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The Dow Jones Industrial Index (Dow 30) – the 30-share, large-cap benchmark of Wall Street -- closed on historic high levels on Monday, on the back of strong macro numbers coming in from the world’s largest economy.
The benchmark closed the day’s trade at 33,527.19, up 373.98 points (1.13%).
Similarly, 100-share Nasdaq 100 rallied to 13,598.16, up 268.65 (2.02%). Nasdaq, however, is still 4.01% below its historic high levels. Growth tech stocks are trying rebound after being battered in the early month of March.
The markets rallied on the back of strong macro numbers reported by the US, which has been worst hit by the ongoing coronavirus pandemic. On Monday, the Institute for Supply Management (ISM) survey revealed that non-manufacturing activity index in the US reached 63.7 last month, up from the 59.0 level clocked in February 2021.
Lifted by the warmer weather, the non-manufacturing activity in the US has received a boost from the vaccination drive and a massive US$ 1.9 trillion stimulus package rolled out by the Biden Administration.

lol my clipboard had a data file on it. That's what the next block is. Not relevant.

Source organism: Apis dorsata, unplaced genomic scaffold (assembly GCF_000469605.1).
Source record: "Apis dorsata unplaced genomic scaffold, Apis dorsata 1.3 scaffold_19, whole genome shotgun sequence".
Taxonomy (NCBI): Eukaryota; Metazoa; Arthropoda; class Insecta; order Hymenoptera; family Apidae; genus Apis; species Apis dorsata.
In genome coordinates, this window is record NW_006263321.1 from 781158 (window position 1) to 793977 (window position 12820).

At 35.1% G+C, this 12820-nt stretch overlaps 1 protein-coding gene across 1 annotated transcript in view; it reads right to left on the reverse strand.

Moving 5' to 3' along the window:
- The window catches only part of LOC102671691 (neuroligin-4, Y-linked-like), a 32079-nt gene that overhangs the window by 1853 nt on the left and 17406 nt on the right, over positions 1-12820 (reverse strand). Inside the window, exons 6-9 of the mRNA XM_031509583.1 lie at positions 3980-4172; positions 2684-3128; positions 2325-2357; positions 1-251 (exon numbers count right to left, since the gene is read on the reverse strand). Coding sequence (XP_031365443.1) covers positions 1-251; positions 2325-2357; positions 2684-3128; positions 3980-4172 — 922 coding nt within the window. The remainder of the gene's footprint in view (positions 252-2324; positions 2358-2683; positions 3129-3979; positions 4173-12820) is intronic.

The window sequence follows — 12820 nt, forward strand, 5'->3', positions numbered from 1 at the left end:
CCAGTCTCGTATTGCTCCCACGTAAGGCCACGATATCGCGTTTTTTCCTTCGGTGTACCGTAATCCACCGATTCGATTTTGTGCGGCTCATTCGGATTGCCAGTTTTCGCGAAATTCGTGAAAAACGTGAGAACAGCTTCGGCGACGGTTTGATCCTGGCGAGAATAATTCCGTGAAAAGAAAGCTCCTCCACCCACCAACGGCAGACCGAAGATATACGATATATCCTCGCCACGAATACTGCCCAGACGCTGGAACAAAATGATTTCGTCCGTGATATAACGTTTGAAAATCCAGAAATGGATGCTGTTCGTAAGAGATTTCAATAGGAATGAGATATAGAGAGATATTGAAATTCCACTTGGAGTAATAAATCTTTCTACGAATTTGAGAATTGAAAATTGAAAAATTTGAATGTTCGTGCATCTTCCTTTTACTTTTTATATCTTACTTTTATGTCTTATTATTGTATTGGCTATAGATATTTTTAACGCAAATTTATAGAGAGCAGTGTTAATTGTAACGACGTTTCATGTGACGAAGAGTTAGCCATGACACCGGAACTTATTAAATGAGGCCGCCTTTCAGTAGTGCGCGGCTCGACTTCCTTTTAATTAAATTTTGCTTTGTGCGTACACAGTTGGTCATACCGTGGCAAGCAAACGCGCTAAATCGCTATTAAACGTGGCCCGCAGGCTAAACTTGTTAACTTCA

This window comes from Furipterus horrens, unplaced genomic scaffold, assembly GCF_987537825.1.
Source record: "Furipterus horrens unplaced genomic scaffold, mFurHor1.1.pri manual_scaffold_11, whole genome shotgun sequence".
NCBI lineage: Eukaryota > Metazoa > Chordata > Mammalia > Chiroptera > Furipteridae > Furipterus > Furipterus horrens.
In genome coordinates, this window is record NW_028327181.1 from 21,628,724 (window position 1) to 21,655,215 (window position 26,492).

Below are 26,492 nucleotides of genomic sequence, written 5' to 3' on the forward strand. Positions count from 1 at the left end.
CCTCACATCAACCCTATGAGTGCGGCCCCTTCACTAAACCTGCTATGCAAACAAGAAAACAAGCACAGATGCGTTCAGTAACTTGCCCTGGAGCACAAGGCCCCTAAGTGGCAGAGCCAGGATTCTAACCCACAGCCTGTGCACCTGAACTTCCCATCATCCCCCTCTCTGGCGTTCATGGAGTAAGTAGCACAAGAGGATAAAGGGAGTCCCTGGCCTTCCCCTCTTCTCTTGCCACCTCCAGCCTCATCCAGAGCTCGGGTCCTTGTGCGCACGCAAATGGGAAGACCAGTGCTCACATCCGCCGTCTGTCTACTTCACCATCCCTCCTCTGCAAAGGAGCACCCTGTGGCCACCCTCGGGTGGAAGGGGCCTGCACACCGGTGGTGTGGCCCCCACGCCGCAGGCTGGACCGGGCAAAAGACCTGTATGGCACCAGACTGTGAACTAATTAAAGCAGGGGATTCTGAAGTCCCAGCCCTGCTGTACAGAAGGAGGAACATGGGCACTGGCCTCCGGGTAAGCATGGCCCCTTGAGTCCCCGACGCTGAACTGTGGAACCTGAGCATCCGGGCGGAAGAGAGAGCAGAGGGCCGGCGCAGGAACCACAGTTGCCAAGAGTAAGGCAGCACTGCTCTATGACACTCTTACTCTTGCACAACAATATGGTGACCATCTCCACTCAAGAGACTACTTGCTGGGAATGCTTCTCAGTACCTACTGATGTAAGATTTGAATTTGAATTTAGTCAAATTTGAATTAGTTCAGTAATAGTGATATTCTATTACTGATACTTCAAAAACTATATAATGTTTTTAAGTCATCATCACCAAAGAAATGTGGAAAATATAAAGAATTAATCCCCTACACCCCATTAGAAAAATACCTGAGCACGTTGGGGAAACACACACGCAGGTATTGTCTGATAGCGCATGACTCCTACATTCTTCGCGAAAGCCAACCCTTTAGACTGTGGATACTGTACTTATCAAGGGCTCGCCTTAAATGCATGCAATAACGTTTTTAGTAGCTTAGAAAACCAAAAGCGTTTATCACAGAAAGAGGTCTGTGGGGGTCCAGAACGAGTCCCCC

The data follows a recent report showing a jump by 916,000 jobs in the non-farm sector – a surge that was 50% higher than what the markets were anticipating.
After the bear run in the month of March 2020, the markets have rallied like never before in the US and most other parts of the world. The Dow 30 has soared by 54.95% from 1 April 2020 till now, while Nasdaq 100 has surged by 79.2%. The rally can be attributed to various factors, primarily liquidity injection in the markets through the stimulus packages worth over US$ 6 trillion, globally.
Meanwhile, the Australian market also opened in green following a long weekend. ASX 200 was trading at 6,897.50, up 68.10 points (1%) at the time of filing this copy. Neighbouring New Zealand markets opened in black with Dow Jones NZ trading 0.27% up at the time of filing this copy.
Other Asian markets were also trading in green at the time of filing this story: Japan’s Nikkei 225 was up 0.11% and South Korean KOPSI was up 0.43%. However, the pain point is likely to come from India, as the second wave of coronavirus pandemic has hit the world’s fifth largest economy badly.
On Sunday, India reported a daily surge of over 100,000 for the first time –second country only to the US. As a result, Indian benchmarks, NSE Nifty and BSE Sensex, on Monday, corrected by 1.54% and 1.74%, respectively.